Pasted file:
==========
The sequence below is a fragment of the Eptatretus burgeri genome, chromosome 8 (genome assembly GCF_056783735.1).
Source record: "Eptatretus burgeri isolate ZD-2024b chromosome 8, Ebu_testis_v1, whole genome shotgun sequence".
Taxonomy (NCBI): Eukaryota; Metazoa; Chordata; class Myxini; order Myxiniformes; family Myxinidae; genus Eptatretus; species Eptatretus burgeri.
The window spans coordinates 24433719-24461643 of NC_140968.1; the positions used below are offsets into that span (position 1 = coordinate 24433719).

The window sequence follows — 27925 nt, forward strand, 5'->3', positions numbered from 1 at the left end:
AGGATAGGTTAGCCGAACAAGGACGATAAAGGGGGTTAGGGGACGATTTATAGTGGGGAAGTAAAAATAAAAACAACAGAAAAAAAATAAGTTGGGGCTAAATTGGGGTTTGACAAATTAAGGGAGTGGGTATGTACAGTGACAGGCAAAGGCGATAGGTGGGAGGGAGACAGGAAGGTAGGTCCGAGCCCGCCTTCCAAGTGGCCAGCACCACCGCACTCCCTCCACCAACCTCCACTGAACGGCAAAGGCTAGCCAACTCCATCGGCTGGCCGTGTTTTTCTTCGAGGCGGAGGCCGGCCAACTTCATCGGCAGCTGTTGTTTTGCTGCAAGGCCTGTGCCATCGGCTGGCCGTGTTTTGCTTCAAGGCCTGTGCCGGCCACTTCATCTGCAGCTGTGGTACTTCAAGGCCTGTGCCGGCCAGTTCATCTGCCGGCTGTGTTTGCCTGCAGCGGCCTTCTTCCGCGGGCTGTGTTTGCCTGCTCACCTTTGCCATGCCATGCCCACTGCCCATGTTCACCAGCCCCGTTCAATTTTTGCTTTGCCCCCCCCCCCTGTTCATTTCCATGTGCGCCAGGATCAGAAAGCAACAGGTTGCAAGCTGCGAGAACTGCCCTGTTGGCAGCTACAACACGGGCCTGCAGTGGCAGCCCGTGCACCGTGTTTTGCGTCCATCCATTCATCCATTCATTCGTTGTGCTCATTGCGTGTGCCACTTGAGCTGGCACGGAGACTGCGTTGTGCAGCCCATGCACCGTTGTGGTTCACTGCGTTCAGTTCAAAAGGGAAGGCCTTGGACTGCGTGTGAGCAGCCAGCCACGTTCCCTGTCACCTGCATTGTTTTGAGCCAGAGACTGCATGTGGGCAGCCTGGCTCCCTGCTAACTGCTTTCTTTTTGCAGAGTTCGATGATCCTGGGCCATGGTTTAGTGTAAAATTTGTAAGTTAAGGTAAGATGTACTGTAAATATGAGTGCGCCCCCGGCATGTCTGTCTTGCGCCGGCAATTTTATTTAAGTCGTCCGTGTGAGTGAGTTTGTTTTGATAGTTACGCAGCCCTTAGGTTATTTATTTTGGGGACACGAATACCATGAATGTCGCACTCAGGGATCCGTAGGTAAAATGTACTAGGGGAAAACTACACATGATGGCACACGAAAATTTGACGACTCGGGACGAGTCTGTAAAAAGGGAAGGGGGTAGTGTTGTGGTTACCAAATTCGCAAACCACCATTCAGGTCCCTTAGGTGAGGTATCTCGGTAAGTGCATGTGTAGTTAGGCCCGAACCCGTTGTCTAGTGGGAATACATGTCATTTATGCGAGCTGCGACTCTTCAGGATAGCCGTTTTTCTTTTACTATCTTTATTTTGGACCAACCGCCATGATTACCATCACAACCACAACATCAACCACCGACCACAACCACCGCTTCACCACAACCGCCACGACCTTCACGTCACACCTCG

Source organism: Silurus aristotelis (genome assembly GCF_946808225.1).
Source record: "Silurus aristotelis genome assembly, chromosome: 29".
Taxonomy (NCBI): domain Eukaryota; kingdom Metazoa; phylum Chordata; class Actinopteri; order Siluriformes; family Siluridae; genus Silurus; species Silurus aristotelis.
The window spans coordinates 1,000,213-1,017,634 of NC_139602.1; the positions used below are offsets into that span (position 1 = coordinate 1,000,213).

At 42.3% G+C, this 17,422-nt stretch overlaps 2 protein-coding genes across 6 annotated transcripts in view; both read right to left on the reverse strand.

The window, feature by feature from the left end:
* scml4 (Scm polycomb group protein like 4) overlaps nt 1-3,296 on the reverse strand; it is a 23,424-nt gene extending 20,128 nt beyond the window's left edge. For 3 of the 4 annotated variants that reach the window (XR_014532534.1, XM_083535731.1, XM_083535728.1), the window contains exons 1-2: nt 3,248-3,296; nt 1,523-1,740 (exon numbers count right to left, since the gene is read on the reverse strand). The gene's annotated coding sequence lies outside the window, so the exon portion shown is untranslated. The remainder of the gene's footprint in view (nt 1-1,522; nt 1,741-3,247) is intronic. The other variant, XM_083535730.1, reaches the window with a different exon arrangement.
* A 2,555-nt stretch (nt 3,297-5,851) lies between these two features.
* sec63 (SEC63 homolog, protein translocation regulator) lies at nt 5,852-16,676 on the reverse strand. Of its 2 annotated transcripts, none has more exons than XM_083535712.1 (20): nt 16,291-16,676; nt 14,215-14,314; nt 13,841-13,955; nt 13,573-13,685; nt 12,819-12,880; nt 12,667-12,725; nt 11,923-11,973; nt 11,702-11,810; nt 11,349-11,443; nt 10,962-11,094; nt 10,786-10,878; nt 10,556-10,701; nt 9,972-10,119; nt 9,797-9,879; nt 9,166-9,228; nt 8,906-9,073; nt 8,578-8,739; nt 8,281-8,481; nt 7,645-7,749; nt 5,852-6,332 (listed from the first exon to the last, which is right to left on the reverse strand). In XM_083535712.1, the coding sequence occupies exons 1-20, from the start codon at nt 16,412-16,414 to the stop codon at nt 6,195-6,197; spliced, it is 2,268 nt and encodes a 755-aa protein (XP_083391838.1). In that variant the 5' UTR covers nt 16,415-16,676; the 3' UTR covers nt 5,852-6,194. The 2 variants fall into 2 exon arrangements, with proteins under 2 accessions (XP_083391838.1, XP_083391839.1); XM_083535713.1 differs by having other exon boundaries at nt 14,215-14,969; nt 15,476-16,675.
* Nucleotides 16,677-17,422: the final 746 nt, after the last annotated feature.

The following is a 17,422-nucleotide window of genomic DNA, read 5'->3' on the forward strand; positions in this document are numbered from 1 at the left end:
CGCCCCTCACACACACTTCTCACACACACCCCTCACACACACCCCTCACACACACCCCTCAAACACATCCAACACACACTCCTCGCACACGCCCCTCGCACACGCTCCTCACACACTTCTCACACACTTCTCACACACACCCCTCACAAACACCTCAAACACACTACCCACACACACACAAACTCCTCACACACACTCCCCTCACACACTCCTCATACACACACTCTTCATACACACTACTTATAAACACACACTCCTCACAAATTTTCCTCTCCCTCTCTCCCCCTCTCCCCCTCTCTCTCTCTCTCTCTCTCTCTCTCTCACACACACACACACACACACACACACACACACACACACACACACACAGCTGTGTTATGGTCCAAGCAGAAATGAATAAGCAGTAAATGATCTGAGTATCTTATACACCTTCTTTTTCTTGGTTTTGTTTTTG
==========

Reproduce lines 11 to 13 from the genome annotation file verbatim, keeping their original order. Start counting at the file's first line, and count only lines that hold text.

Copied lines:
At 42.3% G+C, this 17,422-nt stretch overlaps 2 protein-coding genes across 6 annotated transcripts in view; both read right to left on the reverse strand.

The window, feature by feature from the left end:
* scml4 (Scm polycomb group protein like 4) overlaps nt 1-3,296 on the reverse strand; it is a 23,424-nt gene extending 20,128 nt beyond the window's left edge. For 3 of the 4 annotated variants that reach the window (XR_014532534.1, XM_083535731.1, XM_083535728.1), the window contains exons 1-2: nt 3,248-3,296; nt 1,523-1,740 (exon numbers count right to left, since the gene is read on the reverse strand). The gene's annotated coding sequence lies outside the window, so the exon portion shown is untranslated. The remainder of the gene's footprint in view (nt 1-1,522; nt 1,741-3,247) is intronic. The other variant, XM_083535730.1, reaches the window with a different exon arrangement.